Over the last twenty years the educational role of the museum has come to be central to its mission. There are now far more educational opportunities, new spaces, new interfaces - both digital and physical, and a growing number of education and interpretation departments, educational curators and public engagement programmes. Despite these developments, however, higher education has remained a marginal collaborator compared to primary and secondary schools and to other forms of adult learning. This has meant that the possibilities for partnerships between universities, colleges, museums and galleries has remained relatively unexplored, especially in relation to their potential for generating innovative patterns of research and learning. This book addresses the key issues which are preventing such partnerships and examines how to enable more effective and creative connections between museums and higher education. The authors identify conceptual and practical barriers and explore whether current academic models are fit for purpose. They argue that as pressures mount on public educational resources around the world, there needs to be an urgent increase in the exchange of knowledge across these sectors and the forging of world-class scholarly partnerships. Examples of research undertaken internationally offer best practice models for collaboration and integration. This book will be compulsory reading for museum and educational specialists and those interested in engaging in museum/higher education partnerships. It will also be of interest to those involved in policy and decision-making in education, the museum sector and national and local government.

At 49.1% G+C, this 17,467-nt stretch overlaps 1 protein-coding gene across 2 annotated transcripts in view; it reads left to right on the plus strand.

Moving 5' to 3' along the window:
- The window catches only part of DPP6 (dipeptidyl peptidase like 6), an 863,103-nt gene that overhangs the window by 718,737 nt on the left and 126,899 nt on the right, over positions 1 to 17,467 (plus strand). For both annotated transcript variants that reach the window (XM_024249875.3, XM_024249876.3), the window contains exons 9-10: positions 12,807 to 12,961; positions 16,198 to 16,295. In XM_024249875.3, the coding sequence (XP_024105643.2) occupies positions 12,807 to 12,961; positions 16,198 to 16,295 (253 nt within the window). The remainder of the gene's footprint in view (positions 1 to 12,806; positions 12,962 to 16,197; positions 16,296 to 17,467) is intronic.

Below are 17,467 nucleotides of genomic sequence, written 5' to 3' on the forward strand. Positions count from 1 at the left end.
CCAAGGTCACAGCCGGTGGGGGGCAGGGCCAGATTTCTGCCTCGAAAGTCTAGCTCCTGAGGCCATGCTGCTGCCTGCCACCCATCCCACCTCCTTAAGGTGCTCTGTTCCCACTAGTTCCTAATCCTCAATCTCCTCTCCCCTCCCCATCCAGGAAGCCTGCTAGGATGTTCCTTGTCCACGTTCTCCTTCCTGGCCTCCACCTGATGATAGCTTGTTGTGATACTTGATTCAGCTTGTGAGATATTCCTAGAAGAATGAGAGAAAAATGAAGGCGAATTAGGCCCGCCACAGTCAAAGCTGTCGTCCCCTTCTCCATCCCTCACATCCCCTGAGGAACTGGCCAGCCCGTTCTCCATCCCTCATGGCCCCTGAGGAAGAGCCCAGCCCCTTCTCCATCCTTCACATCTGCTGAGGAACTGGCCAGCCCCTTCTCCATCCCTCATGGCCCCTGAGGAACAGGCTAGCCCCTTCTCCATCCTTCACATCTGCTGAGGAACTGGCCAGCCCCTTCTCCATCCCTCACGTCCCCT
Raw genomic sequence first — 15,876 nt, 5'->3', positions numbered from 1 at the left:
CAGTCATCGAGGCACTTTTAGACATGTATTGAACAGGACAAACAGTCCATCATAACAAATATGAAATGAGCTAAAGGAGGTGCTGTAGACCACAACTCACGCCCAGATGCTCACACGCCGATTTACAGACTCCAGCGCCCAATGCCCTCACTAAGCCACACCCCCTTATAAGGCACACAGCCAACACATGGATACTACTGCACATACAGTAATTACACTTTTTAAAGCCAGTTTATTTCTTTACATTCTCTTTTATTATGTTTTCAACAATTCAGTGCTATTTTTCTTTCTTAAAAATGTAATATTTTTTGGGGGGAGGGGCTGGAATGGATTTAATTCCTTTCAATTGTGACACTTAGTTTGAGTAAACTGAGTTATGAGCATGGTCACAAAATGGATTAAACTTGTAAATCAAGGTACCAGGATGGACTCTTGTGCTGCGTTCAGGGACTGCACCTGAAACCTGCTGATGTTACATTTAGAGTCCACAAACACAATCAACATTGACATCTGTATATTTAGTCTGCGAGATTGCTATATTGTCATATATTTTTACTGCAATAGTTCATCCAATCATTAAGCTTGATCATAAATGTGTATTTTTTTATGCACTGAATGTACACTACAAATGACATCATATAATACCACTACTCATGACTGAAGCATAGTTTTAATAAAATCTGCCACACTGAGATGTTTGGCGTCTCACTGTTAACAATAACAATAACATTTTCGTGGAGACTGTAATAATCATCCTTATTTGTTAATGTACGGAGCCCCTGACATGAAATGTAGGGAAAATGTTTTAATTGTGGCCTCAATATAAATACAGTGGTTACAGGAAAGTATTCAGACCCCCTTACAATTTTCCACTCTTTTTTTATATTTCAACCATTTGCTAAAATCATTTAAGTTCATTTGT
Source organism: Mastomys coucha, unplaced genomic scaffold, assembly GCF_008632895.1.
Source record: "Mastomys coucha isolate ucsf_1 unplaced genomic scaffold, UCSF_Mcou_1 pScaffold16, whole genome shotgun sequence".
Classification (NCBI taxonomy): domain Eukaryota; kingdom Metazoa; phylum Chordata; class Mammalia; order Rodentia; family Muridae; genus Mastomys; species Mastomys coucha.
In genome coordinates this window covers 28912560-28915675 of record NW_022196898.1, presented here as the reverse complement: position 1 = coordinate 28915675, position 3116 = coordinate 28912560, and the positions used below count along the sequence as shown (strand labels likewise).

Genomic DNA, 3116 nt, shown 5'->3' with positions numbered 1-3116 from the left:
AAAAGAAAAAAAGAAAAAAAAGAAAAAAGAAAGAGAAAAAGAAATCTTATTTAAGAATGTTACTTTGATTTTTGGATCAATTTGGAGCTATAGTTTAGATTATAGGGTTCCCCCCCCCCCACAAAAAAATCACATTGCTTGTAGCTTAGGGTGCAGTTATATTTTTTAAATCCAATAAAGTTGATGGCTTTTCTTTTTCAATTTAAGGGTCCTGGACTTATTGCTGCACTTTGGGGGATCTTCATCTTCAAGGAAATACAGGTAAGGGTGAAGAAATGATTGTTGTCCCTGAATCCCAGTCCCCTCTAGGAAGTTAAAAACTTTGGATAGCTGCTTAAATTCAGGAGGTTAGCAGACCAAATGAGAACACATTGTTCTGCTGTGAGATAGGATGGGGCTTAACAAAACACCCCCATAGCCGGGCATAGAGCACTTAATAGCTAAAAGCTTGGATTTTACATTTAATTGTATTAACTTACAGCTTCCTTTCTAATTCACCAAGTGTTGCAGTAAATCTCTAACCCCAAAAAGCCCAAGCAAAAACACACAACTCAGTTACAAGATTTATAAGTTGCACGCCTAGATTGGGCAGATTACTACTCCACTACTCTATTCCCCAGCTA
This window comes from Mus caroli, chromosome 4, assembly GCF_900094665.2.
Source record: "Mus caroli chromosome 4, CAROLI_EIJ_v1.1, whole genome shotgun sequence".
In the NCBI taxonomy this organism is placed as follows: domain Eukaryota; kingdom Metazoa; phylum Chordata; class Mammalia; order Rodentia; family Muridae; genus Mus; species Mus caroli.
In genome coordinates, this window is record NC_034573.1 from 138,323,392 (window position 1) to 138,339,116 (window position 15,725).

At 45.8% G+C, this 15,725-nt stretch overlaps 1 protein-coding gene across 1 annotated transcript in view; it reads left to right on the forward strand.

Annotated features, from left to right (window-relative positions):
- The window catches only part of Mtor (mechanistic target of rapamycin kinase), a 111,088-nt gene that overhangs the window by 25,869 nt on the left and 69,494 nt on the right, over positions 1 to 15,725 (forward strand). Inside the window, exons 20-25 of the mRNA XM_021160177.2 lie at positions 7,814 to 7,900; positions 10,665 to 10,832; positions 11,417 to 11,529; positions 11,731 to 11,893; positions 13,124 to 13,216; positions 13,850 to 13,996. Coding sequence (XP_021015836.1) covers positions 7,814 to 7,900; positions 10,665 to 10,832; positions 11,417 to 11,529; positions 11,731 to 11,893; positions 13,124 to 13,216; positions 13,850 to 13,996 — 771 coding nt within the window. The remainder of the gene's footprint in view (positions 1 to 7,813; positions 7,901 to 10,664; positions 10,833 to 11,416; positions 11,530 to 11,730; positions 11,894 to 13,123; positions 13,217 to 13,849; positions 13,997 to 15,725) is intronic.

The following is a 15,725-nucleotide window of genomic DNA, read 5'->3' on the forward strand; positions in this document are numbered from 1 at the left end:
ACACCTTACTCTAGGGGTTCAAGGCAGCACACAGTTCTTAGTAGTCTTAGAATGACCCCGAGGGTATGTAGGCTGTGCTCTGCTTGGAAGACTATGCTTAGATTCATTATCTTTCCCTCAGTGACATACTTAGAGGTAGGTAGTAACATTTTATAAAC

Anne Boddington is Dean of the Faculty of Arts at the University of Brighton, Jos Boys is currently Head of Learning and Student Experience at the London Campus of Northumbria University and Catherine Speight is a Research Fellow and an AHRC-funded PhD candidate at the University of Brighton and V&A.
’The educational capacities of museums have been the subject of much investigation in recent decades but there has been very little in-depth analysis of the issues, challenges and possibilities of relationships between Higher Education and museums such as is presented in this perceptive and valuable compendium which will be useful in both spheres.’ Eilean Hooper-Greenhill, University of Leicester, UK